Tom Brady’s 10-year, $375 million deal with Fox could be one of the best investments in television history. Or it could be one of the worst. Regardless, it solidified the going rate for a transcendent football star to sit in the booth and, possibly, offer somewhat guarded platitudes in an effort not to offend friends and coworkers.
During the recent mad rush to acquire on-camera talent, television networks seem to have forgotten the lessons of the last 15 to 20 years in media: that stories from nontraditional perspectives often have the best chance of breaking through. Whether that was Bill Simmons decades ago writing from the perspective of a maligned Boston-area fan or Pat McAfee now, shouting about topics of the day beet red in a tank top, standing out amid the noise takes some courage and willingness to be oneself.
While I understand this is not what the NFL wants—the push to bring Troy Aikman to Monday Night Football was, essentially, an effort to get the games to give off a more prestigious sameness to the ESPN product after years of unsuccessful tryouts and dangerous, mobile game calling atop a supercharged ATV that blocked out fans—it may not end up being a shared desire of networks everywhere.
Common knowledge among those who cover media and broadcasters themselves suggest that broadcasters should be out of the way, which, like any truism, is only as accurate as we believe it to be. Announcers like to say they should be out of the way because they are trying to be like every other announcer who has previously been out of the way.
So let’s challenge the status quo with a list of broadcasters who would almost certainly cost less than $375 million, but might end up giving us something more than just a big name in the booth. They could help us rewrite our expectations for watching a football game on TV.
1. Jason Kelce
Kelce’s Mummers Parade–inspired (and perhaps Bud Light inspired) Super Bowl victory speech may have placed him on our collective radar as a beyond-football personality, but the truth is that Kelce has always been a thoughtful, well-spoken and deeply insightful person who just so happens to play football. Offensive linemen are largely ignored when it comes to the latest round of Broadcaster Monopoly and save for Joe Thomas, we don’t hear a great deal about ascending talents in the business who came from the front five (though Ryan Harris was great during the Notre Dame spring game, and we should all be listening to him as well). The lack of offensive line talent in the booth does readers a massive disservice because so few players outside of that position group can properly analyze offensive line play. It’s why we benefit from having former NFL lineman Geoff Schwartz as part of the regular football conversation online as well. Kelce adds a certain, modern gruffness that would make a game-viewing experience wonderfully unpredictable. One could imagine a stuffed suit worrying about Kelce’s ability to wax eloquently during a truly symphonic moment of football and my counter would be: Who cares? We love ordinary people. Part of the charm of our favorite media personalities now is that they remind us of people we hang out with. I would much rather see the Eagles’ center unhinged upon viewing a stunning Patrick Mahomes deep ball than some canned comment from a polished former player who is hoping to squeeze in a round of golf at Loch Lloyd.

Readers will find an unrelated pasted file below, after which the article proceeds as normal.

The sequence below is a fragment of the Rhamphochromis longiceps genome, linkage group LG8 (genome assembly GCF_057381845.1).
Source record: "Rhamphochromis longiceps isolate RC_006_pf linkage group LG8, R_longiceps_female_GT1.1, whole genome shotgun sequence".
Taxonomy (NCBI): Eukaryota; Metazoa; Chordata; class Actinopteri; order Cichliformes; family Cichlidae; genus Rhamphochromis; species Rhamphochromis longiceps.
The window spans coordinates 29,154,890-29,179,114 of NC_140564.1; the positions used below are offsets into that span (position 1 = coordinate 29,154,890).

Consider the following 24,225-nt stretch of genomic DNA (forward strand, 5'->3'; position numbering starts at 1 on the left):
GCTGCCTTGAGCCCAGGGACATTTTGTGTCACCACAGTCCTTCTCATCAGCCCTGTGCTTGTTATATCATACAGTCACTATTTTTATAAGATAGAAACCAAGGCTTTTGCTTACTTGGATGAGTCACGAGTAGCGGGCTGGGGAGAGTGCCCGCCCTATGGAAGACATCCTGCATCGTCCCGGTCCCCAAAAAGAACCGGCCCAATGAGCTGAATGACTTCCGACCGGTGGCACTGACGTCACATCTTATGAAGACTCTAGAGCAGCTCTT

2. Andrew Whitworth
Whitworth is an expert storyteller with a unique NFL experience. The Walter Payton Man of the Year winner has achieved rare crossover success thanks to his time in Los Angeles (how many offensive lineman can say they’ve been on Ellen?) and was better with a microphone in his hands 30 seconds after getting smashed by the Bengals offensive line for 60 minutes than many color commentators are with a week of preparation. We marvel at Tom Brady’s ability to play into his mid-40s and obsess over the mysticism of his diet and are somehow significantly less impressed at the fact that Whitworth has not taken so much as an over-the-counter ibuprofen since 2013 (according to The MMQB’s Greg Bishop). Whitworth toes the perfect line between polish and humility, a big presence with a bear hug of a southern accent that wouldn’t get old over the course of 60 minutes. Whitworth would have a lot of insight into the modern NFL, having played for the two archetype modern franchises. In more than a decade with the Bengals, he saw the trials and errors of the slow build, family business process. On the Rams, he learned about the all-in approaches that are reshaping front offices everywhere.
3. Mark Sanchez
Sanchez is already doing games for Fox and, as SI’s media expert Jimmy Traina has pointed out, is a bit of a budget Tony Romo stylistically. However, I’d encourage his booth partners, and other networks, to consider the pure depth of chaos he endured as an NFL quarterback. His experience inside the Jets’ firecracker run to two AFC championship games, his resulting humility in experiencing the incredible highs and lows of being considered a franchise quarterback and then getting benched for Greg McElroy and life as a post—Jets journeyman are all incredibly valuable perspectives that could enhance the storytelling power of a broadcast. As someone who covered Rex Ryan’s Jets, I’m often asked some version of: My goodness, what was that like? Sanchez has so much to offer in that regard.
4. Ndamukong Suh
Suh is fascinating to listen to when it comes to the intricacies of line play. At the Super Bowl, I listened to him talk for a bit about how Animal Planet made him a better defensive player, and how intimately he studied the details of opponents to become one of the game’s most notorious instigators and agitators. Suh is worldly, with experience as a knowledgeable investor with Warren Buffet connections and is a great communicator with fans on social media. For example, his experience in seeing his family battle the recession made him more open about sharing his wealth advice online. Suh would likely be as generous with tales from his days as one of the most feared and innovative players in the NFL. A player with broad interests and experiences only adds to the value of a broadcast, especially deep in a game that has no meaning, pinned against the backdrop of something far more significant going on in the world at the moment.
5. Malcolm Jenkins